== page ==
The notional amount of swap contracts is increasing geometrically because counterparties usually terminate their economic exposure (purportedly) by entering into a second offsetting swap. Thus, if A and B are parties to a swap, and both want to exit, A enters an offsetting swap with C and B enters an offsetting swap with D, so after the 2 offsets, the system has gone from 1 swap to 3.
Macnudub – 2% of the $62 Trillion is what was states as the economic exposure.
Since notional value of CDS is kind of like notional value of buying a call option, I guess it seems about right.
For example, if I buy 10 call contracts for CSCO June 25 strike, at $1.20 a contract, it will cost me only $1,200, for the right to later purchase 1,000 shares (10 x 100s = 1,000 shares) of CSCO at $25, which would equal a notional value of $25,000.
So, $1,200 is only 4.8% of notional value and my exposure on this trade. Man, haven’t done options in years, but I think I still have the concept down to answer your question. My small bet, can control a large position; this of course is a very small example.
They are assuming $1.2 trillion is at stake for the buyers of CDS, I believe, while the notional value for issuers of this trade runs to 62 trillion. I assume the buyers of CDS, can only lose their initial bet. Is this correct? Anyone? Or am I way off here?
Thx for any clarification.
Let me see if I got this straight.
““This is going to complicate the financial crisis,” Das says. He expects numerous disputes and lawsuits, as protection buyers battle sellers over the technical definition of default – – this requires proving which bond or loan holders weren’t paid — and the amount of payments due.
“It’s going to become extremely messy,” he says. “I’m really scared this is going to freeze up the financial system.”
By all accounts, Das seems to be the real deal about derivatives. (I’m no expert far from it)
My question: How can some people deemed as very smart can keep arguing that regulations are not necessary, even dangerous? Is this pure ideological blindness? Or is there something even bigger that I am missing here?
I mean, the freezing up of the financial system is not exactly a desirable outcome for anyone, correct?
`Notional amount’ is meaningful for CDS in a way that it is not for interest rate swaps, for example. The fraction of the `notional amount’ at risk in a CDS is ~par minus recovery value so it can obviously be a very big number. With CDS the aggregate outstanding is `notional’ because it is a large multiple of the underlying issuance.
urbandigs: CDS are more like buying or writing puts (than calls), puts against the payments due under the debt. The notional amount can change, e.g., if the debt provides for contingent payments of principal or interest.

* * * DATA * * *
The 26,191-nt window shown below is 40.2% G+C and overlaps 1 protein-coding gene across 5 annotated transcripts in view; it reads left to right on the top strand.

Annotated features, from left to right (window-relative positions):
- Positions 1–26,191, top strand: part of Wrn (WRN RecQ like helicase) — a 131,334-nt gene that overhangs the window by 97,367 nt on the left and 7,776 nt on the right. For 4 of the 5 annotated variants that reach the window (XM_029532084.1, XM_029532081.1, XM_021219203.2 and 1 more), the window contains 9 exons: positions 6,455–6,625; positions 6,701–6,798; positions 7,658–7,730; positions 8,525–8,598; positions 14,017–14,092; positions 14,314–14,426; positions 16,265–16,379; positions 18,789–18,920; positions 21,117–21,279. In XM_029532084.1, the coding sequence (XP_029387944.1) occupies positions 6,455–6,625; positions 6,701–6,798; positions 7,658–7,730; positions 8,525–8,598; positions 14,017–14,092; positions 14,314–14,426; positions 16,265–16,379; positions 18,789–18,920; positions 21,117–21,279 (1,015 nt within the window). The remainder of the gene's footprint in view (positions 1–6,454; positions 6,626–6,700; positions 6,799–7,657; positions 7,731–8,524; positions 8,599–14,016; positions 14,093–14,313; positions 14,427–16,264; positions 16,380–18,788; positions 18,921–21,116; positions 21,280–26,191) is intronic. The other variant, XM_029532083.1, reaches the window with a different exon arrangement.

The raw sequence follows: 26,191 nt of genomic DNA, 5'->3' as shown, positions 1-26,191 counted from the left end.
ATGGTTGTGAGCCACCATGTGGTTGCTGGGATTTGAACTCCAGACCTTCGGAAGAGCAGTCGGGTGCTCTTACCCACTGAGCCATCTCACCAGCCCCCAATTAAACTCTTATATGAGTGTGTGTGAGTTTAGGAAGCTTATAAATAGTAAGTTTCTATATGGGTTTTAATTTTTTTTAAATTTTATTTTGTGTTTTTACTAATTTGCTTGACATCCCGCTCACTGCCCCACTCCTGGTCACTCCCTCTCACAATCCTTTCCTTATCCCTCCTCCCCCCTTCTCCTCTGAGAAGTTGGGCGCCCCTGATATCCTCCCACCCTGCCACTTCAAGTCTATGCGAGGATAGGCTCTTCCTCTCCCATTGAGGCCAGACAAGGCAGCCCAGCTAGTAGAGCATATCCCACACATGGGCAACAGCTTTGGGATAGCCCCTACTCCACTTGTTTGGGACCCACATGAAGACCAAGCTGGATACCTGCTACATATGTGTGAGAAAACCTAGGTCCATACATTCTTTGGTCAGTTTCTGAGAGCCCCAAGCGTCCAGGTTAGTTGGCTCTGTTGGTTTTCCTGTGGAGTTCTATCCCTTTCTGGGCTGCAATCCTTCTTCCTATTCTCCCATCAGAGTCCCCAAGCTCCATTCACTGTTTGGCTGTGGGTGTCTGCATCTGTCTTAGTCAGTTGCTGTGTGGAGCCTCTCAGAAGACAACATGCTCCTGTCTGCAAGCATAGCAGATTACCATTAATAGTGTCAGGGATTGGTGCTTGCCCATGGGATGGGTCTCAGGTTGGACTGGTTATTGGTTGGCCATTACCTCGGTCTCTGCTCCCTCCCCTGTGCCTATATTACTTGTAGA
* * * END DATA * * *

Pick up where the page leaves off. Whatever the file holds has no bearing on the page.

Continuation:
francois: Prime brokers and banks make lots of money from having derivatives and other contracts not be traded on exchanges due to them having lots of information others don’t, and due to not having competition from the CME and NYSE, and due to increased trading volume from derivatives traders not being subject to various restrictions that exchanges impose on exchange traded contracts (eg, leverage).
What will be interesting is if some hedge fund takes a huge position in CDS on some company and a much smaller position in actual debt of the company, but big enough to put it into involuntary bankruptcy and veto any viable plan of reorganization. Potentially, this could let someone with a small actual stake in a company hurt the company in order to make money from a much bigger notional position with respect to the company. If someone does this and blows up a company, non-financial corporate execs will raise a stink, and Congress or the SEC will come down hard on CDS.
It’s somewhat like the hedge funds borrowing voting stock as a cheap way of getting voting power to help their activist positions. The press has started to pay attention to this strategy.
we’ve seen this before. this is exactly what happened to Lloyds of London in the late 80’s / early 90’s. the “spiral”, as it came to be called, involved excess of loss reinsurance (LMX) and retrocessional reinsurance contracts (retro). syndicates in lloyds essentially could be divided into one of two types: those that ended up with imprudent concentrations of LMX exposures on their books, and those who didn’t have any such exposures. the former went bankrupt and the latter were merely wounded by the need to replenish the lloyds general fund (the reserve account that was meant to backstop individual syndicates if the names were bankrupted).
there are many parallels between the LMX spiral and CDS. light/non-existent regulation. lack of stringent counter-party controls. bespoke, over the counter contracts. poor back office documentation. principal-agent asymmetries between management and investors. poor investor oversight. inadequate exposure modeling. a series of tail events that were thought to be statistically impossibilities. etc etc.
the one big difference between the LMX spiral and the CDS market is that the names had unlimited liability, whereas financial institution debt & equity investors have limited liability. that, scarily enough, suggests to me that the CDS spiral could make the LMX spiral look like a walk in the park.
for those of you who are unaware of what happened, here is it in a nutshell. thirty thousand names were personally bankrupted. the lloyds central fund was bankrupted. the city of london lost significant market share to bermuda, australia and other insurance markets that were not impacted by the losses generated by the spiral. and there was a big push to modernize the london regulatory framework and back office support. a system that has worked well for nearly 400 years had to be fundamentally re-designed due to the losses that were incurred during the spiral.